• Greenhouse and arboretum
  • Aquatic experimentation field
  • Two ‘dedicated’ Geographic Information Systems (GIS) microcomputer laboratories, one containing 25 workstations with dual monitors, a large flatbed printer, and the other containing an additional 21 computers. Campus wide ArcGIS site licenses are available to all Stockton faculty and students and can be used in any computer lab on campus.

Alumni Success

The University is a leader in alternative energy research. It is heated and cooled with a closed loop, geothermal system containing more than 400 wells. This is the world’s second largest system, and it heats and cools most of the academic spaces on campus. The University also has photovoltaic facilities one of which covers a portion of a parking lot and others of which are located on buildings.

The University supports a vigorous field program that provides experience with field techniques in regular course work as well as special courses that have included field trips to the Rocky Mountains, China, The Adirondack Park & Preserve, Brazil and other parts of the world.

The University was the first State entity to have a comprehensive forest management plan approved by the Pinelands Commission in 2013. Since then ENVL students have had a truly unique educational experience by participating in classes and research that are measuring and monitoring the short and long-term effects on ecosystem parameters from diverse silvicultural treatments like prescribed burns and thinnings.

Essential Learning OutcomesLearn more about the ENVL program ELO's.These essential learning outcomes guide all Stockton University students from first-year through graduation to the intellectual and marketable talents needed to prepare for personal and professional success in the 21st century.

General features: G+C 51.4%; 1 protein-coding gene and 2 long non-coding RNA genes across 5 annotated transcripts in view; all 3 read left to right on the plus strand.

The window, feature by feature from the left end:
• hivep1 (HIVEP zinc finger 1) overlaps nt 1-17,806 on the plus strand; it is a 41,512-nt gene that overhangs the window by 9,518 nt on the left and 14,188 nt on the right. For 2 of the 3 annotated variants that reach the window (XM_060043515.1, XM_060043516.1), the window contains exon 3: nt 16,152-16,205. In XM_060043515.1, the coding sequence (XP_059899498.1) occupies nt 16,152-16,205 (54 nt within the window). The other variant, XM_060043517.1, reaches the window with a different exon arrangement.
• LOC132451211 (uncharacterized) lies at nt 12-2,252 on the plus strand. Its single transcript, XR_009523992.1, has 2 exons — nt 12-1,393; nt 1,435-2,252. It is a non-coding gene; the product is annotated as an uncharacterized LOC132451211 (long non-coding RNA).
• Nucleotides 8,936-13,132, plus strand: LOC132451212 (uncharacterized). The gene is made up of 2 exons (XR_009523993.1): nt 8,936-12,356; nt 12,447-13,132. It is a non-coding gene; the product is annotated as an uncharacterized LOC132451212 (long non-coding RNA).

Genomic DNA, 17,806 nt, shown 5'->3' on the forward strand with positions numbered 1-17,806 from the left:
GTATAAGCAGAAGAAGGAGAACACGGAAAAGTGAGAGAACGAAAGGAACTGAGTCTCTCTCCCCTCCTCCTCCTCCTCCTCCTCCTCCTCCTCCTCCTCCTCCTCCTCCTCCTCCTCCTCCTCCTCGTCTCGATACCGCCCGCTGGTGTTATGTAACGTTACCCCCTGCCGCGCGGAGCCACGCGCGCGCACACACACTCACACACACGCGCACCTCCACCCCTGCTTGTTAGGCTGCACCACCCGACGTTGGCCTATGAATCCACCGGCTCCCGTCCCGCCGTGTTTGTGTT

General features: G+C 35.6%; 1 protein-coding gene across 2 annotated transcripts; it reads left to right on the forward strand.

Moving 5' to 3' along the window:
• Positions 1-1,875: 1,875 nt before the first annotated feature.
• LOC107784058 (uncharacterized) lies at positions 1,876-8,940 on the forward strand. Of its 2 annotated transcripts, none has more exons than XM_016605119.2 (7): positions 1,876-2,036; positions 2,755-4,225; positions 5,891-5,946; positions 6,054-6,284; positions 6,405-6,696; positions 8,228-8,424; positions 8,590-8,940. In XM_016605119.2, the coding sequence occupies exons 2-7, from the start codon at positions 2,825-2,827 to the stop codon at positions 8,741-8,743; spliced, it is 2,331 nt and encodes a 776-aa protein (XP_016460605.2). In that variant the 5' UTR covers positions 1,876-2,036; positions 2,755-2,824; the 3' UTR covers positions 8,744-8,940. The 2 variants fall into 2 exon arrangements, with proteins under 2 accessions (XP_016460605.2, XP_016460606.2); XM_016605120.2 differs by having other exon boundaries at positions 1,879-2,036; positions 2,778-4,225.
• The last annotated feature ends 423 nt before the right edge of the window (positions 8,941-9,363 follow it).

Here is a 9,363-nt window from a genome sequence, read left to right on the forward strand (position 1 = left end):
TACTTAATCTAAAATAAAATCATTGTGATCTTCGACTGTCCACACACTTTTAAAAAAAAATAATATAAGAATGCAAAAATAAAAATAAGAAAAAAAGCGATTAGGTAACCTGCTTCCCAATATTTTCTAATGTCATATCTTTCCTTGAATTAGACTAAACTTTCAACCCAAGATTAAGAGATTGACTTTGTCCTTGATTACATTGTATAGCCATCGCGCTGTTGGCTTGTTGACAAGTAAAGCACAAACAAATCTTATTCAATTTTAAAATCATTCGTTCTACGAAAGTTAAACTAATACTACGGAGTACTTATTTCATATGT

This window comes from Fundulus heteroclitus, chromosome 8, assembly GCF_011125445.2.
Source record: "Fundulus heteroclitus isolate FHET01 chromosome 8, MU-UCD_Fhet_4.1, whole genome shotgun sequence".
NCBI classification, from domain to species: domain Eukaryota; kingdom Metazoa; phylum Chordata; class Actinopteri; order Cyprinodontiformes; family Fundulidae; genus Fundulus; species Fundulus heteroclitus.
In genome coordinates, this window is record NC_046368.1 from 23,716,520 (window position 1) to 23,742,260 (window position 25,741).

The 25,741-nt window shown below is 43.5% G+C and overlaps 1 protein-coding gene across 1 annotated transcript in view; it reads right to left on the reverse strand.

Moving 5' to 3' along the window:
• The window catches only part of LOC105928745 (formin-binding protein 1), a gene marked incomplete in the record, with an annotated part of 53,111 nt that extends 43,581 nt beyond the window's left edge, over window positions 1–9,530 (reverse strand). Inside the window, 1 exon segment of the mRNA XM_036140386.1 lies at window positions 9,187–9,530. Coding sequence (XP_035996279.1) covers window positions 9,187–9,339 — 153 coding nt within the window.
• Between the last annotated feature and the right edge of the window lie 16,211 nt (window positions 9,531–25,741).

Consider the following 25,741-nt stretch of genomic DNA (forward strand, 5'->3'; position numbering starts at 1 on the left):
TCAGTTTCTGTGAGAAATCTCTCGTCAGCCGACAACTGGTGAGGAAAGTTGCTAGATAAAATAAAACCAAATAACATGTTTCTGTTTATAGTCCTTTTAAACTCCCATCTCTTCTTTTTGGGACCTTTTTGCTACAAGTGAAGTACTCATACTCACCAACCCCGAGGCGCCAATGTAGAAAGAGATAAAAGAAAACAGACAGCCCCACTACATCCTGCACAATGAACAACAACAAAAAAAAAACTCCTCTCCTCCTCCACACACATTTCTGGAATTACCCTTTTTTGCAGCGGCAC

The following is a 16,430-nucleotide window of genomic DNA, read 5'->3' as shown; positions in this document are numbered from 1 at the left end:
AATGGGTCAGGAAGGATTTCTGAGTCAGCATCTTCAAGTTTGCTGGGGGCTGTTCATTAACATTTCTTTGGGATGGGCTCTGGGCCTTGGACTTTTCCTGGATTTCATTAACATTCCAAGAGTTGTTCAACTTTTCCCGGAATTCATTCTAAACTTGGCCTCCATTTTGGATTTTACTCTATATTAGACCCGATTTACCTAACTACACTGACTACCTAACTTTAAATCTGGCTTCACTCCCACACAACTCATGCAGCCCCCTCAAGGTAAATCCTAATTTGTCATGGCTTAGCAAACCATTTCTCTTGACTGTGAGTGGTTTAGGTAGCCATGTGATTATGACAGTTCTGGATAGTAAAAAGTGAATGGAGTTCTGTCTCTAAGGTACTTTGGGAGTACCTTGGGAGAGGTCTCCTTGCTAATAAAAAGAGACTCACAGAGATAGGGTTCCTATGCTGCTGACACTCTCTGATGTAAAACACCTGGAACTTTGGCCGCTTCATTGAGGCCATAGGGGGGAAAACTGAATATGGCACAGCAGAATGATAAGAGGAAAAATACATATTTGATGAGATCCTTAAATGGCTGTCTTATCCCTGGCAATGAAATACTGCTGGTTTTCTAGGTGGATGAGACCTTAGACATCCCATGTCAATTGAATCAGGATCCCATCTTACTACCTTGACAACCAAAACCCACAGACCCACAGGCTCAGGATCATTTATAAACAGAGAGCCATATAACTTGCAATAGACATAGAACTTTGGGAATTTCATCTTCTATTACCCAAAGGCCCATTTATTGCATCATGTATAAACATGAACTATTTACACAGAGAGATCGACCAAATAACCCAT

Get Involved

The Environmental Science Program offers a opportunities for students to get involved in various areas of interest outside of the classroom.

Career Opportunities

Recent surveys indicate that the majority of Stockton’s Environmental graduates establish careers related to their major. They work in federal, regional, state, and local governmental agencies; in schools, colleges and universities; in engineering, consulting, and resource management and exploration companies; in a wide array of non-profit or nongovernmental organizations and in other related industries. ENVL students have been successful at some of the nation’s leading graduate schools, where they have gone on to complete doctoral degrees. Other students have begun successful businesses in environmental consulting, while yet others have risen to prominence in governmental and nongovernmental agencies.

Interested students may contact the program Coordinator of the Environmental Science program or speak to their Faculty Preceptor for additional information.